With all the finger-pointing going on between doctors, insurers and trial lawyers in the debate over medical malpractice insurance, we think it’s instructive to back up and take a look at the larger picture.
The prices for medical malpractice insurance policies are skyrocketing. Rather than open up their wallets and expose themselves to a lawsuit, some Iowa doctors are deciding they’re better off avoiding practicing riskier medicine, including neurosurgery, obstetrics and colonoscopies. It’s no longer possible, for example, to undergo brain surgery in Cedar Rapids. Residents of that city must be flown to Des Moines for care. Pray you don’t need it the next time you’re visiting Rockwell Collins or Quaker Oats Co.
Iowa’s medical professionals argue – we think rightly – that caps should be placed on the so-called non-economic portion of damages awarded in medical malpractice cases. These “pain and suffering” awards have become a true problem in states such as Mississippi, where in the last nine years, jurors have determined that seven cases, among others, were so egregious that only $100 million or more would make things right. Not surprisingly, doctors have fled.
Medical malpractice is a tragedy, no doubt, and measures need to be in place to hold doctors accountable. We think the economic damages portion of current laws accomplish much of that. The real issue is one of measurement. Economic damages are quantifiable, and thus insurance actuaries do a pretty good job setting prices for policies that cover problems when they happen without gouging doctors when they don’t.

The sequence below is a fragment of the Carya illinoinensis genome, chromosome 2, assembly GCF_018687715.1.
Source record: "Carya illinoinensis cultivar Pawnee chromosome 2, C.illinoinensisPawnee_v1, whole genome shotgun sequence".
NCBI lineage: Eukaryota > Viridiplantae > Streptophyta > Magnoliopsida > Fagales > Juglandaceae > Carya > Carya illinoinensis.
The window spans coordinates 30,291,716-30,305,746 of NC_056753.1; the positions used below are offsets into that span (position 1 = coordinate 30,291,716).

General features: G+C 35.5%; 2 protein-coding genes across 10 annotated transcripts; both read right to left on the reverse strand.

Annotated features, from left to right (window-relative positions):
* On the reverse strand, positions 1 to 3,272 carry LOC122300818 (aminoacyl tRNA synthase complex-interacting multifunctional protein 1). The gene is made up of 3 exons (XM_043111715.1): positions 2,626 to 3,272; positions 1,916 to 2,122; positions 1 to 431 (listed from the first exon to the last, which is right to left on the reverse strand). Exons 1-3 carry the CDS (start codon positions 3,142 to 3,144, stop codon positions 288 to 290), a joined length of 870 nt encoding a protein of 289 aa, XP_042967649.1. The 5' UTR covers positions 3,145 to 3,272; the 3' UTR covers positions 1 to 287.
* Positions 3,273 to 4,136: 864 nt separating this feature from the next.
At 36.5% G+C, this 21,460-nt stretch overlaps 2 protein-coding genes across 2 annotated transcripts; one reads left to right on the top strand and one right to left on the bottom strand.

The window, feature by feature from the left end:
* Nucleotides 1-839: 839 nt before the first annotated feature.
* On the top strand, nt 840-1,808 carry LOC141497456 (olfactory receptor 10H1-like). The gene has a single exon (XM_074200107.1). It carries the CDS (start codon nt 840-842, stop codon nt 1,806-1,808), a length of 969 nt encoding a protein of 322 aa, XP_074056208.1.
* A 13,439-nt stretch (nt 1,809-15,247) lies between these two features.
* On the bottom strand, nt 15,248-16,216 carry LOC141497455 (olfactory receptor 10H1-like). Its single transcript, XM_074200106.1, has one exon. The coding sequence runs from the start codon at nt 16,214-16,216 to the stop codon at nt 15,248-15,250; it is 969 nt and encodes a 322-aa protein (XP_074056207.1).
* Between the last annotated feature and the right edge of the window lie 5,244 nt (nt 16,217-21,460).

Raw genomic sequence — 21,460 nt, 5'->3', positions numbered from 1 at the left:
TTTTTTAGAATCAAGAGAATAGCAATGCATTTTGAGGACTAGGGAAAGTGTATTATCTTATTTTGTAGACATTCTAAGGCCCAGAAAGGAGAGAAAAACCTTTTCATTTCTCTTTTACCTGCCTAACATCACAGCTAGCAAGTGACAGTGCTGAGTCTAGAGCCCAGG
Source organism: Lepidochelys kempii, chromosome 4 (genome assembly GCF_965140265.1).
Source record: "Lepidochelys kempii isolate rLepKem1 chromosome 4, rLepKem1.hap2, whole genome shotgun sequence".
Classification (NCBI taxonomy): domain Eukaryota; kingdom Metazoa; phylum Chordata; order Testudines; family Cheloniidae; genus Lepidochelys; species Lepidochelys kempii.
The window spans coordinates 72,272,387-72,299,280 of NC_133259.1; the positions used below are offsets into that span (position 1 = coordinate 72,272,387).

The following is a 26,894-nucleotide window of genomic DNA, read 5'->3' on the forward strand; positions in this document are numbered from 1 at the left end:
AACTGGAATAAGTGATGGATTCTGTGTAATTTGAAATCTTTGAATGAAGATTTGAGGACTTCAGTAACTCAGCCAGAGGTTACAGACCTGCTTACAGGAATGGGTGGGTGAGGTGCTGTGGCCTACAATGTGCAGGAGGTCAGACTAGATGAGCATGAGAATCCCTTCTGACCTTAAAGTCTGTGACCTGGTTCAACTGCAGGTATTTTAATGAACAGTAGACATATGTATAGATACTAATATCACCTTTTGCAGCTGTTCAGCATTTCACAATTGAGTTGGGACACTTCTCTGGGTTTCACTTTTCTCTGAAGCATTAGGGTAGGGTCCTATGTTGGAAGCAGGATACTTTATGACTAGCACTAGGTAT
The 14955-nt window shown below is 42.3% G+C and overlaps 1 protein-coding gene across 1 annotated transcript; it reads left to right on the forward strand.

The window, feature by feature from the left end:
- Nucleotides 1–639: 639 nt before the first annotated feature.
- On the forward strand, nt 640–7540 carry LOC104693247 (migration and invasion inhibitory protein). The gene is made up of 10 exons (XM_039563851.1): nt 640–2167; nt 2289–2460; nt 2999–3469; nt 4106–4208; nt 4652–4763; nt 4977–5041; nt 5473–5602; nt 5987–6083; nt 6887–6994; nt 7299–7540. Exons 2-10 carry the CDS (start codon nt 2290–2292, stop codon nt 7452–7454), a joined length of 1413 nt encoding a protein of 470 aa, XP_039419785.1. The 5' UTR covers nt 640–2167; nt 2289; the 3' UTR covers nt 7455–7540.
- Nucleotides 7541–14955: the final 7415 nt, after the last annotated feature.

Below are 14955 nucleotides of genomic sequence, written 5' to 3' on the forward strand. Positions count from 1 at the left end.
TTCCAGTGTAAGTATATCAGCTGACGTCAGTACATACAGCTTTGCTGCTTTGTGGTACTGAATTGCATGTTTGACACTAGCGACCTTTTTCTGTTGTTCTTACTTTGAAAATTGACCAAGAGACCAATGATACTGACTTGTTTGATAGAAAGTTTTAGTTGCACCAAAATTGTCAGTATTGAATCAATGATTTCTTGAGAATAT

What is not quantifiable is the level of a person’s emotional distress, and the amount of money that a sympathetic jury might award a victim.
Trial lawyers argue that Iowa’s judges and juries are more reasonable than their counterparts in other states. However flattering that may be, it’s hard to place a bet on it, and it is doubtful insurers will be convinced.
They also argue that non-breadwinners, such as children and stay-at-home parents, end up losing under a tort system that relies on how much money a person makes to determine payouts. It strikes us as good sense to come up with standards and values for various injuries, regardless of a person’s income, and incorporate them into current laws.
No one is suggesting that Iowa is another Mississippi. But one truism of life here is that all trends – even Starbucks and sushi bars – reach the state eventually. Iowa’s legislators have a chance now to act pre-emptively against the medical malpractice wave that’s sure to strike.
As it stands, the only people losing out are Iowans. With fewer physicians providing care, Iowans who need these services are experiencing longer wait times, or are unable to see specialists at all. That’s a tragedy, too.